One of the best ways to teach teenagers the life skills they will need as adults is to help them get a summer job. One of the silver linings of the current Great Resignation is that more employers than ever are willing to consider hiring teenagers. Now is a good time to help our teens take advantage of the job market and learn lessons that only a job can teach them.
Recognize the Benefits
It may be hard for our kids to fit a job into their schedules (and for us to fit chauffeuring duties into our schedules), but the experience will teach them adult skills that nothing else can. Those life lessons include
• The process of applying and interviewing
• Learning about different careers from the inside
• Time management
• The importance of showing up on time
• Real-world reasons for safety rules
• Dealing with difficult customers
• Managing money (including paying taxes)
Entry-level jobs are not glamorous, but that very fact makes them unparalleled opportunities for life lessons. After all, there aren’t many places that teens can learn that everyone has to take a turn at cleaning the bathroom.
Let Them Handle the Logistics
Our kids will only learn the more important adults skills if we stay out of the way. I have heard stories from clients about parents who actually accompany their teenagers to job interviews. Of course, my clients didn’t hire those applicants. As one friend said, “Why would I invite that parent to comment on my business every single day?” We may need to offer suggestions to our teens about filling out job applications or how to interview, but we should leave as much as possible up to them.
Those logistics include transportation. I have always been willing to drive my kids to work, or share the car with those who had license, but I never let them take it for granted. Your kids need to know that you are not a free taxi service, and that they have to coordinate their schedule with yours. I’ve known some parents to charge nominal gas fees, while others only charged for last minute schedule changes. Different techniques will work better with different kids; the important principle is to make it their responsibility, not yours, to get to work.
For your teen’s first job (or two or several), you may need to set healthy boundaries for them. If the job lasts into the school year, for example, you may need to insist that they work shorter hours so they get enough sleep. Some parents require kids to keep a certain level of grades. If your teen hasn’t had the experience of putting money into savings, now may be the last opportunity to teach them the benefits. Our children will need to eventually set these boundaries themselves, but when work is new to them, it’s part of our job to be sure they know what boundaries to set.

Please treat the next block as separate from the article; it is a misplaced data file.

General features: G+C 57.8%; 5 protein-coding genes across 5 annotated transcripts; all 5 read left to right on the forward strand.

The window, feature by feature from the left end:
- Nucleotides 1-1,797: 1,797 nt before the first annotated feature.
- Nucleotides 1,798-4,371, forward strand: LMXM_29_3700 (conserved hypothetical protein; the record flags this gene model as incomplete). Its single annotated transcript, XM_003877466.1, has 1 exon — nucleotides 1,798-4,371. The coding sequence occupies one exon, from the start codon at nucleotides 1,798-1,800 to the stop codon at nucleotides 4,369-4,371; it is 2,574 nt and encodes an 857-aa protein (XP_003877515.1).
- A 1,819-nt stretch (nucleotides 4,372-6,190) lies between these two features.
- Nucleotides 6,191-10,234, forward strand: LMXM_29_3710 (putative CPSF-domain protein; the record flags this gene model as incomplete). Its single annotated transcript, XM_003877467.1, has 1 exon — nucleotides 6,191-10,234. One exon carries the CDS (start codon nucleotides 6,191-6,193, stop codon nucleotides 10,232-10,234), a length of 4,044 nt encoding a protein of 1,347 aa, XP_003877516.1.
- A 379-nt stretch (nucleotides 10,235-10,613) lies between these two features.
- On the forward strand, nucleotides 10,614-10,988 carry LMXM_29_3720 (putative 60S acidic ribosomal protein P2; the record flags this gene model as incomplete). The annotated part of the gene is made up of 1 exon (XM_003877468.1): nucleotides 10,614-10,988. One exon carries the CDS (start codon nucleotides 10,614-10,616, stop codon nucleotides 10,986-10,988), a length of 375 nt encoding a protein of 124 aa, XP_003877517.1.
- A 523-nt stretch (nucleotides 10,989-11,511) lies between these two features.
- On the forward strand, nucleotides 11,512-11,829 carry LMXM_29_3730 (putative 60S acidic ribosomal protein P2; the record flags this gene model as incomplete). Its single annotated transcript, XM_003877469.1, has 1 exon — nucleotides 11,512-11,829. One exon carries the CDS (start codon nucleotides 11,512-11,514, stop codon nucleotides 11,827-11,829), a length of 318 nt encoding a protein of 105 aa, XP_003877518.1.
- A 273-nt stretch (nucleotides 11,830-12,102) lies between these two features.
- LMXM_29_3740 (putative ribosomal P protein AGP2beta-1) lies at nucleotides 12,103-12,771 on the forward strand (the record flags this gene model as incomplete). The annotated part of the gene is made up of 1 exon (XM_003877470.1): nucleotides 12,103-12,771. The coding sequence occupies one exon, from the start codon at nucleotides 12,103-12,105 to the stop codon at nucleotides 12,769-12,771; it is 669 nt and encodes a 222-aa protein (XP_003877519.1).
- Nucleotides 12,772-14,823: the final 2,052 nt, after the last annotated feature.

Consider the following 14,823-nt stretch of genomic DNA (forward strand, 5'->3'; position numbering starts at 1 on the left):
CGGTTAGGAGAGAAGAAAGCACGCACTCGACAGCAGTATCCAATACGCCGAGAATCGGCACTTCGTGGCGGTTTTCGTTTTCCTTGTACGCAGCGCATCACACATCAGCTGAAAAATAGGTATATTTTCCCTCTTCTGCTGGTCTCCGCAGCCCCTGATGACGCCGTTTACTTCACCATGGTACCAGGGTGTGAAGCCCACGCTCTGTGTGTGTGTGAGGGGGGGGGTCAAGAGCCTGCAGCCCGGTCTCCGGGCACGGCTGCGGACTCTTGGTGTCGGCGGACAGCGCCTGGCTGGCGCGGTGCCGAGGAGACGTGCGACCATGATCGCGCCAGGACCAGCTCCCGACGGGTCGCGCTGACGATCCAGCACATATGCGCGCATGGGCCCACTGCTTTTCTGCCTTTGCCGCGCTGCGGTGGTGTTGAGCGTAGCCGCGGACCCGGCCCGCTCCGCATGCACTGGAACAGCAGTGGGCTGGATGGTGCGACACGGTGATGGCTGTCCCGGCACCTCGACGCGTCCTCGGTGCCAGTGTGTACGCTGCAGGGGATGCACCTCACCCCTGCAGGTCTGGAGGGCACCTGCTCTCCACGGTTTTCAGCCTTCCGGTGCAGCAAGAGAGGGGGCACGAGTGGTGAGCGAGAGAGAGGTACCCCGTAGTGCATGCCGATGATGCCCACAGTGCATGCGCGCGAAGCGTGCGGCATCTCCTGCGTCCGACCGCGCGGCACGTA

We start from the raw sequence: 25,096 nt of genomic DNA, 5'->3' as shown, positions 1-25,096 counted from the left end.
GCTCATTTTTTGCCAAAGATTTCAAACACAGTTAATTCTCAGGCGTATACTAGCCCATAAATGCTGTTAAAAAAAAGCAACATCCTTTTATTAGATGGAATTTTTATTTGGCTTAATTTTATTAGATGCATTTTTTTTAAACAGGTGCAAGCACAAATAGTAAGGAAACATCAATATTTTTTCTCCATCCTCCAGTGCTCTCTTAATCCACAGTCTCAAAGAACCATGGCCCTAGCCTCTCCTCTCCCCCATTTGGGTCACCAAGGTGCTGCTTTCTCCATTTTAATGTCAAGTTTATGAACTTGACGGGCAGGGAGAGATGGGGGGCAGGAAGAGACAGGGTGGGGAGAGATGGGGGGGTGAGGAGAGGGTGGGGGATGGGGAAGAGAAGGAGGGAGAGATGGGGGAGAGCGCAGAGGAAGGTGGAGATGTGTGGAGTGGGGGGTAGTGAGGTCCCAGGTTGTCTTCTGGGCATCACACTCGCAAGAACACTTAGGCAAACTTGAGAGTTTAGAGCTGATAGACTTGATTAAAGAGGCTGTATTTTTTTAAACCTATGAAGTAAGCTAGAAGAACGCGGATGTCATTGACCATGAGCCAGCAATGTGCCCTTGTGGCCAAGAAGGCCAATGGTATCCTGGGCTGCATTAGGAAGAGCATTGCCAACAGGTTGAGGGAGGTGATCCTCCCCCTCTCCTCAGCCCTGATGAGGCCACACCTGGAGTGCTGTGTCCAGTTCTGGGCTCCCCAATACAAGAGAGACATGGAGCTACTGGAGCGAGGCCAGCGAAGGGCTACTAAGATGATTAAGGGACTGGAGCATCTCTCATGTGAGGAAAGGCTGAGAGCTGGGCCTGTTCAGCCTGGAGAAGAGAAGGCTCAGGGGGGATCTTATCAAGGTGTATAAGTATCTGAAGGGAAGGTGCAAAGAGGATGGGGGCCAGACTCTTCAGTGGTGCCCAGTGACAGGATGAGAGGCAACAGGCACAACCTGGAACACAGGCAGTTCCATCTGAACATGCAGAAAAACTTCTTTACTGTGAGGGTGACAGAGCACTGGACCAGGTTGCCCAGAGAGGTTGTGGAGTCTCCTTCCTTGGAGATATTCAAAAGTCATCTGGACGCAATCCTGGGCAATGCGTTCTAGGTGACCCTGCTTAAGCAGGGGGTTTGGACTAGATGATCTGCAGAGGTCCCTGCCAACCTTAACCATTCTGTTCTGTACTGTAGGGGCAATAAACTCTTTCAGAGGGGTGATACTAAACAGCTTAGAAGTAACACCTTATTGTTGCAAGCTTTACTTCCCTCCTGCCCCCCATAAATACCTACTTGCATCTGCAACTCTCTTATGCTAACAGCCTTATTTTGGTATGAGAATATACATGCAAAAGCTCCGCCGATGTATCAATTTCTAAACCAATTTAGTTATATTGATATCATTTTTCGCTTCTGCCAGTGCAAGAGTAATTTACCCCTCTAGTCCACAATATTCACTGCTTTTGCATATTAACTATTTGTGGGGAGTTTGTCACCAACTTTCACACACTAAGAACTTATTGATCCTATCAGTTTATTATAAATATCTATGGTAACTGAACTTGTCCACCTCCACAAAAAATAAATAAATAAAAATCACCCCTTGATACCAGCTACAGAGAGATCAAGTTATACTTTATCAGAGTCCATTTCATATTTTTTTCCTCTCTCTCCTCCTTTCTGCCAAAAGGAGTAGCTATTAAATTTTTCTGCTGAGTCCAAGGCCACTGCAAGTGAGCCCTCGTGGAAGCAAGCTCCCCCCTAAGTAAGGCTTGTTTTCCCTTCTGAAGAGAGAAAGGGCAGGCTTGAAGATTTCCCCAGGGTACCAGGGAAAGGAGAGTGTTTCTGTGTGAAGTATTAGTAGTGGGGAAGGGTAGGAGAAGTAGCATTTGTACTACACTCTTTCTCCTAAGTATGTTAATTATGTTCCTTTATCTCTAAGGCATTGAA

Offer Support and Back-up
Our teens need to learn how to navigate the workplace without us. But we have to be aware that big issues such as sexual harassment and bullying do exist. We need to be available to help our kids know how to deal with these problems and formulate an appropriate response. It is their job, not ours, but they may face challenges that are beyond their skill set. In those instances, we need to support them and offer whatever resources we have. I have the advantage of being able to write a letter as my kids’ lawyer, and not just their mother, but each of us needs to be prepared to marshall whatever resources we have to back up our kids when they are seriously out of their depth.
We also need to support our kids in the more common scenario where they simply screw up. Learning how to overcome mistakes is an important life lesson, and it is inevitable that our kids will need our support at some point. They need to know that we care about them and will be there to help them pick up the pieces and start over.
One drawback to part-time jobs is that teens may be drawn to whatever bad habits their coworkers have. It’s one of the unavoidable risks of having children old enough to function without us and make their own decisions. We need to stay in touch with what they are facing at their job and offer whatever advice they will accept. We have to intervene more strongly to keep them safe, but the only way to know what’s happening is to keep talking to them.
Summer and part-time jobs can be an unparalleled opportunity for our kids. There always are risks, but the benefits can be profound. It is an important step towards helping our teens become independent adults, and one that we should help them consider very carefully.